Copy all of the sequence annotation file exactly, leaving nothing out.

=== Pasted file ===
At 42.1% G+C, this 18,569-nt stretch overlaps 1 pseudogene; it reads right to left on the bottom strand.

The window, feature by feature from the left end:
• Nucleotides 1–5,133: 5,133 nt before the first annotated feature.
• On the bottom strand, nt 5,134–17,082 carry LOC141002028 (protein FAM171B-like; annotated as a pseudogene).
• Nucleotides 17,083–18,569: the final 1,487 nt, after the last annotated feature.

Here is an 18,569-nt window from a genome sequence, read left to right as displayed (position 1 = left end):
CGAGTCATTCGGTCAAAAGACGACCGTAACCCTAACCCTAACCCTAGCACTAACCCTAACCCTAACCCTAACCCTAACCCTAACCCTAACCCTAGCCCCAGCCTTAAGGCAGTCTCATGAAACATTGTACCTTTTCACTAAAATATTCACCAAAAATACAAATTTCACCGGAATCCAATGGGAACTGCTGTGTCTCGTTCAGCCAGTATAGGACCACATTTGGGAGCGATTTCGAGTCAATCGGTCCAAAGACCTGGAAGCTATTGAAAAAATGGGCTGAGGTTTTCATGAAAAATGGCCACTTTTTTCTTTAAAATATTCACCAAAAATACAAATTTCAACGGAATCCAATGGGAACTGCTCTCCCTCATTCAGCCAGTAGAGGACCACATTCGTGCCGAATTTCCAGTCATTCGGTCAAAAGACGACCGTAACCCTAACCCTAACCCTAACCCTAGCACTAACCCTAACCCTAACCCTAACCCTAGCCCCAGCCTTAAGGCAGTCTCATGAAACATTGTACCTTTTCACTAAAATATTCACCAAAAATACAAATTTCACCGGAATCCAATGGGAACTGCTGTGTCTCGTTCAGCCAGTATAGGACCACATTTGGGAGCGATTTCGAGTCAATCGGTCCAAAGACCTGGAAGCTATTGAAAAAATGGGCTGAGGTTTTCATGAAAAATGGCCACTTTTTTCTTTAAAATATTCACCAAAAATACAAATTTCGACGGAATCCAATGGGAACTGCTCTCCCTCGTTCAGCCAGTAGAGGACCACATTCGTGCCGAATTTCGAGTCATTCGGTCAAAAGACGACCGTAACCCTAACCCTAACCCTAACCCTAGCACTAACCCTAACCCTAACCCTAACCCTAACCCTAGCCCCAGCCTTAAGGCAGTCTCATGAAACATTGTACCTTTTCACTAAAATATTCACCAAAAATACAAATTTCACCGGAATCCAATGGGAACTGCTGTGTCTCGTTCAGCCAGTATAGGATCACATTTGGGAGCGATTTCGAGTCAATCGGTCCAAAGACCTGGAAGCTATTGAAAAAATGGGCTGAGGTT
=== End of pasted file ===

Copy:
At 42.1% G+C, this 18,569-nt stretch overlaps 1 pseudogene; it reads right to left on the bottom strand.

The window, feature by feature from the left end:
• Nucleotides 1–5,133: 5,133 nt before the first annotated feature.
• On the bottom strand, nt 5,134–17,082 carry LOC141002028 (protein FAM171B-like; annotated as a pseudogene).
• Nucleotides 17,083–18,569: the final 1,487 nt, after the last annotated feature.

Here is an 18,569-nt window from a genome sequence, read left to right as displayed (position 1 = left end):
CGAGTCATTCGGTCAAAAGACGACCGTAACCCTAACCCTAACCCTAGCACTAACCCTAACCCTAACCCTAACCCTAACCCTAACCCTAACCCTAGCCCCAGCCTTAAGGCAGTCTCATGAAACATTGTACCTTTTCACTAAAATATTCACCAAAAATACAAATTTCACCGGAATCCAATGGGAACTGCTGTGTCTCGTTCAGCCAGTATAGGACCACATTTGGGAGCGATTTCGAGTCAATCGGTCCAAAGACCTGGAAGCTATTGAAAAAATGGGCTGAGGTTTTCATGAAAAATGGCCACTTTTTTCTTTAAAATATTCACCAAAAATACAAATTTCAACGGAATCCAATGGGAACTGCTCTCCCTCATTCAGCCAGTAGAGGACCACATTCGTGCCGAATTTCCAGTCATTCGGTCAAAAGACGACCGTAACCCTAACCCTAACCCTAACCCTAGCACTAACCCTAACCCTAACCCTAACCCTAGCCCCAGCCTTAAGGCAGTCTCATGAAACATTGTACCTTTTCACTAAAATATTCACCAAAAATACAAATTTCACCGGAATCCAATGGGAACTGCTGTGTCTCGTTCAGCCAGTATAGGACCACATTTGGGAGCGATTTCGAGTCAATCGGTCCAAAGACCTGGAAGCTATTGAAAAAATGGGCTGAGGTTTTCATGAAAAATGGCCACTTTTTTCTTTAAAATATTCACCAAAAATACAAATTTCGACGGAATCCAATGGGAACTGCTCTCCCTCGTTCAGCCAGTAGAGGACCACATTCGTGCCGAATTTCGAGTCATTCGGTCAAAAGACGACCGTAACCCTAACCCTAACCCTAACCCTAGCACTAACCCTAACCCTAACCCTAACCCTAACCCTAGCCCCAGCCTTAAGGCAGTCTCATGAAACATTGTACCTTTTCACTAAAATATTCACCAAAAATACAAATTTCACCGGAATCCAATGGGAACTGCTGTGTCTCGTTCAGCCAGTATAGGATCACATTTGGGAGCGATTTCGAGTCAATCGGTCCAAAGACCTGGAAGCTATTGAAAAAATGGGCTGAGGTT